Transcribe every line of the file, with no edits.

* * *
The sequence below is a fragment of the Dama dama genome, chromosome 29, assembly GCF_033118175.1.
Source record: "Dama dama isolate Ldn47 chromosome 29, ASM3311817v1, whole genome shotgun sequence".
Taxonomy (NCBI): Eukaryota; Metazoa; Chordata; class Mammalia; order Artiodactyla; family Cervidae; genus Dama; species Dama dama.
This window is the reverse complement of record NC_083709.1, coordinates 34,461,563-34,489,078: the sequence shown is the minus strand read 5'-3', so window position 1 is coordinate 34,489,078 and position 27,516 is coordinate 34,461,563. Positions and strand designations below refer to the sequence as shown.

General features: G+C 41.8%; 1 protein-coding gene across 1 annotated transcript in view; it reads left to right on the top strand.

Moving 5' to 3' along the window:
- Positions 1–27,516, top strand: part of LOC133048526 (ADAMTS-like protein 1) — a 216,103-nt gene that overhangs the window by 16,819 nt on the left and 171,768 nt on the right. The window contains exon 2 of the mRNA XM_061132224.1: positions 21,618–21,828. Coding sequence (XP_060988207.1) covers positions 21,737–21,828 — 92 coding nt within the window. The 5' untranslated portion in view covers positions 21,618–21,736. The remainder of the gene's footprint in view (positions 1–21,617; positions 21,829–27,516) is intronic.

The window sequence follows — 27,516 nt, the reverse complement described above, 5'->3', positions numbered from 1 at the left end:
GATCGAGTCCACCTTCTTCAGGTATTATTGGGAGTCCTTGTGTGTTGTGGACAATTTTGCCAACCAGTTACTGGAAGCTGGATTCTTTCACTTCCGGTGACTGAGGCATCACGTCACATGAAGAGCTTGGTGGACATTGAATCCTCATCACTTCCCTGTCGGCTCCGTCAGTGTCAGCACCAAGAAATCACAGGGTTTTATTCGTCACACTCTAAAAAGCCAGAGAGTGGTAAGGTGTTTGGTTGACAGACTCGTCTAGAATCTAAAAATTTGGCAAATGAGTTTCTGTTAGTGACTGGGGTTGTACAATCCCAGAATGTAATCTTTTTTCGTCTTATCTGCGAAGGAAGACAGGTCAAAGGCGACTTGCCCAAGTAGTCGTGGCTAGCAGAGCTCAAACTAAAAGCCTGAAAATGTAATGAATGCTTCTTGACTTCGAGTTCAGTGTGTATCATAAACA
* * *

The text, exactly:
The sequence below is a fragment of the Dama dama genome, chromosome 29, assembly GCF_033118175.1.
Source record: "Dama dama isolate Ldn47 chromosome 29, ASM3311817v1, whole genome shotgun sequence".
Taxonomy (NCBI): Eukaryota; Metazoa; Chordata; class Mammalia; order Artiodactyla; family Cervidae; genus Dama; species Dama dama.
This window is the reverse complement of record NC_083709.1, coordinates 34,461,563-34,489,078: the sequence shown is the minus strand read 5'-3', so window position 1 is coordinate 34,489,078 and position 27,516 is coordinate 34,461,563. Positions and strand designations below refer to the sequence as shown.

General features: G+C 41.8%; 1 protein-coding gene across 1 annotated transcript in view; it reads left to right on the top strand.

Moving 5' to 3' along the window:
- Positions 1–27,516, top strand: part of LOC133048526 (ADAMTS-like protein 1) — a 216,103-nt gene that overhangs the window by 16,819 nt on the left and 171,768 nt on the right. The window contains exon 2 of the mRNA XM_061132224.1: positions 21,618–21,828. Coding sequence (XP_060988207.1) covers positions 21,737–21,828 — 92 coding nt within the window. The 5' untranslated portion in view covers positions 21,618–21,736. The remainder of the gene's footprint in view (positions 1–21,617; positions 21,829–27,516) is intronic.

The window sequence follows — 27,516 nt, the reverse complement described above, 5'->3', positions numbered from 1 at the left end:
GATCGAGTCCACCTTCTTCAGGTATTATTGGGAGTCCTTGTGTGTTGTGGACAATTTTGCCAACCAGTTACTGGAAGCTGGATTCTTTCACTTCCGGTGACTGAGGCATCACGTCACATGAAGAGCTTGGTGGACATTGAATCCTCATCACTTCCCTGTCGGCTCCGTCAGTGTCAGCACCAAGAAATCACAGGGTTTTATTCGTCACACTCTAAAAAGCCAGAGAGTGGTAAGGTGTTTGGTTGACAGACTCGTCTAGAATCTAAAAATTTGGCAAATGAGTTTCTGTTAGTGACTGGGGTTGTACAATCCCAGAATGTAATCTTTTTTCGTCTTATCTGCGAAGGAAGACAGGTCAAAGGCGACTTGCCCAAGTAGTCGTGGCTAGCAGAGCTCAAACTAAAAGCCTGAAAATGTAATGAATGCTTCTTGACTTCGAGTTCAGTGTGTATCATAAACA